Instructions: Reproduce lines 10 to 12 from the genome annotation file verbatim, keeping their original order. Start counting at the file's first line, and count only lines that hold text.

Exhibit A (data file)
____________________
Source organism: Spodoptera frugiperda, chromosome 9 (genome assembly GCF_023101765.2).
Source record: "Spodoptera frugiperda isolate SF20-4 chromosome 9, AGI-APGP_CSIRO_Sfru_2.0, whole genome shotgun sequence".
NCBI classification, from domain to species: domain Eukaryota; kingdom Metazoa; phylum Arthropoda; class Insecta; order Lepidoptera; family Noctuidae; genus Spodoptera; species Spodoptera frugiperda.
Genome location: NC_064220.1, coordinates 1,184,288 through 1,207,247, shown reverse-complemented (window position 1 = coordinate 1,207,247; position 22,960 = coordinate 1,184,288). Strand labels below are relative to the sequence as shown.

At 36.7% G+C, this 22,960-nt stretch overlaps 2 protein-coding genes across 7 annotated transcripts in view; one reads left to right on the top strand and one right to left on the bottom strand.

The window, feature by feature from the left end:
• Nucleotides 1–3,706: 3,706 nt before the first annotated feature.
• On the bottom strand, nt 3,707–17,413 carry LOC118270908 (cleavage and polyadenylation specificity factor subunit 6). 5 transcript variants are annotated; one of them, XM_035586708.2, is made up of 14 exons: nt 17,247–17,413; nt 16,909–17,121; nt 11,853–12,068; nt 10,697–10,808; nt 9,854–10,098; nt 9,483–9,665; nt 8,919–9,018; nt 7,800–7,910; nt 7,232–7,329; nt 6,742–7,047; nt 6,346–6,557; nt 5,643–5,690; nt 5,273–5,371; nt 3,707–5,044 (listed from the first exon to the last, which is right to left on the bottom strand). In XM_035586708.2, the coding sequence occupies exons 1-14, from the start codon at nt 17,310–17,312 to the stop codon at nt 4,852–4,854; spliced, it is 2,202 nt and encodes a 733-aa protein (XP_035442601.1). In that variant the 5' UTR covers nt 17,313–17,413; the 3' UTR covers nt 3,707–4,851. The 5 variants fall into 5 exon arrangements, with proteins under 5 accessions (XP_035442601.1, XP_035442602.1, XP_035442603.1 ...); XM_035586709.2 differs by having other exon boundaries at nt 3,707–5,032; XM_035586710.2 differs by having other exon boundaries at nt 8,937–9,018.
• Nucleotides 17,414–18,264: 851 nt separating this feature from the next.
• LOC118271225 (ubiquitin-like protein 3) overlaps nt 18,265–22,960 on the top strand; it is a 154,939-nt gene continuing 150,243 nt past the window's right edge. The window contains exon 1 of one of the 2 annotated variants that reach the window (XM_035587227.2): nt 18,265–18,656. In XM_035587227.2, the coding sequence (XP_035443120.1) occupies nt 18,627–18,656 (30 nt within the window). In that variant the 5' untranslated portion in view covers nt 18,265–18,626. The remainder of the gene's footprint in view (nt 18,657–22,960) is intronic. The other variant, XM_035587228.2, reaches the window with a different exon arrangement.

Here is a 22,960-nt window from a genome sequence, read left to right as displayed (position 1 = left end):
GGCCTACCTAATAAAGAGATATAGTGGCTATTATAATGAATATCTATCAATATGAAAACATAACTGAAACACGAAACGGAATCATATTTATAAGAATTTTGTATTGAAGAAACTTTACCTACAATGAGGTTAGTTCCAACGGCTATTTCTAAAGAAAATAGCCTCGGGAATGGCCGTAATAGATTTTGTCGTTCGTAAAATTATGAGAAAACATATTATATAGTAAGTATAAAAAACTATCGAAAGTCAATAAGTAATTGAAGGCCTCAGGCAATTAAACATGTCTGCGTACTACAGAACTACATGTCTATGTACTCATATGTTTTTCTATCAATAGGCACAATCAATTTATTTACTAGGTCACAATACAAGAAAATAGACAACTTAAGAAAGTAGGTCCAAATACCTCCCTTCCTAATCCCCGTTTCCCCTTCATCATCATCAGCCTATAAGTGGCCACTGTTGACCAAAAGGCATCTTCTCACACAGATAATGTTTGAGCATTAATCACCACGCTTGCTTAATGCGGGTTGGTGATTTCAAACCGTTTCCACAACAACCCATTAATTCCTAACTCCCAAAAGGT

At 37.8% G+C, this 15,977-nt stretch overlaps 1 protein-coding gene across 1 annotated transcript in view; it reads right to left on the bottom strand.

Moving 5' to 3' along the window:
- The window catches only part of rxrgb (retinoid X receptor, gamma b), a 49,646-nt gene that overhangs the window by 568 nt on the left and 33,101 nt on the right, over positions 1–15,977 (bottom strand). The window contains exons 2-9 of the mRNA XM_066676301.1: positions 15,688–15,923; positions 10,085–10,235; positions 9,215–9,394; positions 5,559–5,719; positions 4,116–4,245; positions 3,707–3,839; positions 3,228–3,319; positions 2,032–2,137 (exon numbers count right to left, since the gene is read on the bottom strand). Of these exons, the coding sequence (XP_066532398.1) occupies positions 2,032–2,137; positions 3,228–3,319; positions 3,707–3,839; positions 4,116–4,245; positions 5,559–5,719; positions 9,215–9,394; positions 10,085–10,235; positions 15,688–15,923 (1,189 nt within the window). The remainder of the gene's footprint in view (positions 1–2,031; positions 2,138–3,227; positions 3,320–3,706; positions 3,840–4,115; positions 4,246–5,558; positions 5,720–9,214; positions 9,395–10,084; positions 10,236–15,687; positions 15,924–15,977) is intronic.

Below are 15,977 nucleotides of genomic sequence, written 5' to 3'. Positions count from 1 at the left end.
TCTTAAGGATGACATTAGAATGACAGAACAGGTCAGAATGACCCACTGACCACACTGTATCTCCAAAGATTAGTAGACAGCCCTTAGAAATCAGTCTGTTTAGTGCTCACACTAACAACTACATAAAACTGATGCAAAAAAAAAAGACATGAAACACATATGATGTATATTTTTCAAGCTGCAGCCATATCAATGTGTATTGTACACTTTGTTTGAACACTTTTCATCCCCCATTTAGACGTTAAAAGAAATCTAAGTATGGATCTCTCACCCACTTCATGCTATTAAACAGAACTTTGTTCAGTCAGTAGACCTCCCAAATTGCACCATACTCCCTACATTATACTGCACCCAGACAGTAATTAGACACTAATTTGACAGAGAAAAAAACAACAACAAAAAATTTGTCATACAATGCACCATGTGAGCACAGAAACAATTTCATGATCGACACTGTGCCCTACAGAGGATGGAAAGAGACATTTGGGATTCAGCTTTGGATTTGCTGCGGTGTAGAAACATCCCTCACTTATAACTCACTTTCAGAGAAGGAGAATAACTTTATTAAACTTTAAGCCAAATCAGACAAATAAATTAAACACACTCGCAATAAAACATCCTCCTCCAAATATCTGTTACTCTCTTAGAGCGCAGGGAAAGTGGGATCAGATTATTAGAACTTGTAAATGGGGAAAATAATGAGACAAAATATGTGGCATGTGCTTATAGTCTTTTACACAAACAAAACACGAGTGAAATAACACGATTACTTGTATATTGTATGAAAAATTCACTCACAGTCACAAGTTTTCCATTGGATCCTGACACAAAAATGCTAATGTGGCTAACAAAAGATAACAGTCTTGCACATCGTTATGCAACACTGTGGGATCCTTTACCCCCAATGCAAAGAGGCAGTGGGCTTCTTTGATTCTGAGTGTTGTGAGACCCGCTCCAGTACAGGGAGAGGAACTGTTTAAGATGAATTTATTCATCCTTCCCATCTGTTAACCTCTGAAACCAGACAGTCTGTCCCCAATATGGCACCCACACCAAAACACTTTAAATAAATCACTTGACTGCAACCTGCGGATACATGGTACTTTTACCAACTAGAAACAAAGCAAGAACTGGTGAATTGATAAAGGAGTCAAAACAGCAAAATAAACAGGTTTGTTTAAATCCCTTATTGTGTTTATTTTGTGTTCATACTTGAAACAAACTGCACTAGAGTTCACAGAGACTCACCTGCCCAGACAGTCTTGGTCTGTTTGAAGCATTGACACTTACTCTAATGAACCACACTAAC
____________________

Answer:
• LOC118271225 (ubiquitin-like protein 3) overlaps nt 18,265–22,960 on the top strand; it is a 154,939-nt gene continuing 150,243 nt past the window's right edge. The window contains exon 1 of one of the 2 annotated variants that reach the window (XM_035587227.2): nt 18,265–18,656. In XM_035587227.2, the coding sequence (XP_035443120.1) occupies nt 18,627–18,656 (30 nt within the window). In that variant the 5' untranslated portion in view covers nt 18,265–18,626. The remainder of the gene's footprint in view (nt 18,657–22,960) is intronic. The other variant, XM_035587228.2, reaches the window with a different exon arrangement.

Here is a 22,960-nt window from a genome sequence, read left to right as displayed (position 1 = left end):
GGCCTACCTAATAAAGAGATATAGTGGCTATTATAATGAATATCTATCAATATGAAAACATAACTGAAACACGAAACGGAATCATATTTATAAGAATTTTGTATTGAAGAAACTTTACCTACAATGAGGTTAGTTCCAACGGCTATTTCTAAAGAAAATAGCCTCGGGAATGGCCGTAATAGATTTTGTCGTTCGTAAAATTATGAGAAAACATATTATATAGTAAGTATAAAAAACTATCGAAAGTCAATAAGTAATTGAAGGCCTCAGGCAATTAAACATGTCTGCGTACTACAGAACTACATGTCTATGTACTCATATGTTTTTCTATCAATAGGCACAATCAATTTATTTACTAGGTCACAATACAAGAAAATAGACAACTTAAGAAAGTAGGTCCAAATACCTCCCTTCCTAATCCCCGTTTCCCCTTCATCATCATCAGCCTATAAGTGGCCACTGTTGACCAAAAGGCATCTTCTCACACAGATAATGTTTGAGCATTAATCACCACGCTTGCTTAATGCGGGTTGGTGATTTCAAACCGTTTCCACAACAACCCATTAATTCCTAACTCCCAAAAGGT